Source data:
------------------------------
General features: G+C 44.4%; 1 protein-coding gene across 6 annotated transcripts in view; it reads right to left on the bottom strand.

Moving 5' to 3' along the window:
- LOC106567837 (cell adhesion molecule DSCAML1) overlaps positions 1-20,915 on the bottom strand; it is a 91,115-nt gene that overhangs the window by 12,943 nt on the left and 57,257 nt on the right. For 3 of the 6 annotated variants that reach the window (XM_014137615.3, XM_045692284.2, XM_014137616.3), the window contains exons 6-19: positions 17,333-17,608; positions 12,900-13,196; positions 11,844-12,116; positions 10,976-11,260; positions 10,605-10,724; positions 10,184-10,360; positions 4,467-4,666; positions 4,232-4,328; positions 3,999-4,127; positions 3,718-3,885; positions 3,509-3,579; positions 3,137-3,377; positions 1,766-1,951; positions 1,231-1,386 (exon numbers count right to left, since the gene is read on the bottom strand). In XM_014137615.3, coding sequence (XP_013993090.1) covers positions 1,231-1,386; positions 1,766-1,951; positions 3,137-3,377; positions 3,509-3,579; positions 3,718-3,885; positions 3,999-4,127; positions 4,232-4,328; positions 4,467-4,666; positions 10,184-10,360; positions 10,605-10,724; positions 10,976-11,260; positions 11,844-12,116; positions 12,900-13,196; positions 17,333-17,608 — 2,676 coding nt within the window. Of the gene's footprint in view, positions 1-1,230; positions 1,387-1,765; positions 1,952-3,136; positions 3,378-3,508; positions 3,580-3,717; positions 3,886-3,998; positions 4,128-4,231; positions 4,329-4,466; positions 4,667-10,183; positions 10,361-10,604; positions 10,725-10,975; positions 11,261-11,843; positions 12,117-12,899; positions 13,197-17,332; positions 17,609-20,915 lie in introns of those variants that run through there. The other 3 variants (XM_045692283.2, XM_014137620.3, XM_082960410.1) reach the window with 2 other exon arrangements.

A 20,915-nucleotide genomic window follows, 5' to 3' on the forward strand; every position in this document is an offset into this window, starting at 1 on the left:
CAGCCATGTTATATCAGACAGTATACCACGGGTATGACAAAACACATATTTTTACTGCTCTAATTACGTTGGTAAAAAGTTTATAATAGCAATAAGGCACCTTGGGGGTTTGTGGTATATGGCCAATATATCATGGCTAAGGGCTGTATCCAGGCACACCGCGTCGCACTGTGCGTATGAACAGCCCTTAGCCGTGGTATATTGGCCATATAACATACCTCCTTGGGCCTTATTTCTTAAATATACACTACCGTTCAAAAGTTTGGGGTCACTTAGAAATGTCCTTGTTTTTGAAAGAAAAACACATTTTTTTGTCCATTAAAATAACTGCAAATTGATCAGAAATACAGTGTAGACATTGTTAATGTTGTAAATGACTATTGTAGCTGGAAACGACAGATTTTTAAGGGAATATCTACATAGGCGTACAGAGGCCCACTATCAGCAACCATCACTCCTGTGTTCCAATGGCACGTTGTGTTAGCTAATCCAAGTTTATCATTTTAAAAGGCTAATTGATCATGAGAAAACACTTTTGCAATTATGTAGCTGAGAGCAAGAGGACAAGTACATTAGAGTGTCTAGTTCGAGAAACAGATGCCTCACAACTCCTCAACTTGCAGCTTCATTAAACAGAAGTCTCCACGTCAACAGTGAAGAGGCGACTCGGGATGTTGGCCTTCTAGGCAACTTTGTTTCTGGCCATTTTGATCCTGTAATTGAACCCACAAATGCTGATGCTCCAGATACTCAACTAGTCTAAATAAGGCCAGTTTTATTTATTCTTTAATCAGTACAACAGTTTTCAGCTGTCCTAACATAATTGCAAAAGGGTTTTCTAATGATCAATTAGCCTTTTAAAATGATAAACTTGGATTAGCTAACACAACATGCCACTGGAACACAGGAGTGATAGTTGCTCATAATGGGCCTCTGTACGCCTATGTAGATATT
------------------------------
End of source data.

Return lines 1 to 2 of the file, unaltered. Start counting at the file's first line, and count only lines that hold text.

General features: G+C 44.4%; 1 protein-coding gene across 6 annotated transcripts in view; it reads right to left on the bottom strand.

Moving 5' to 3' along the window: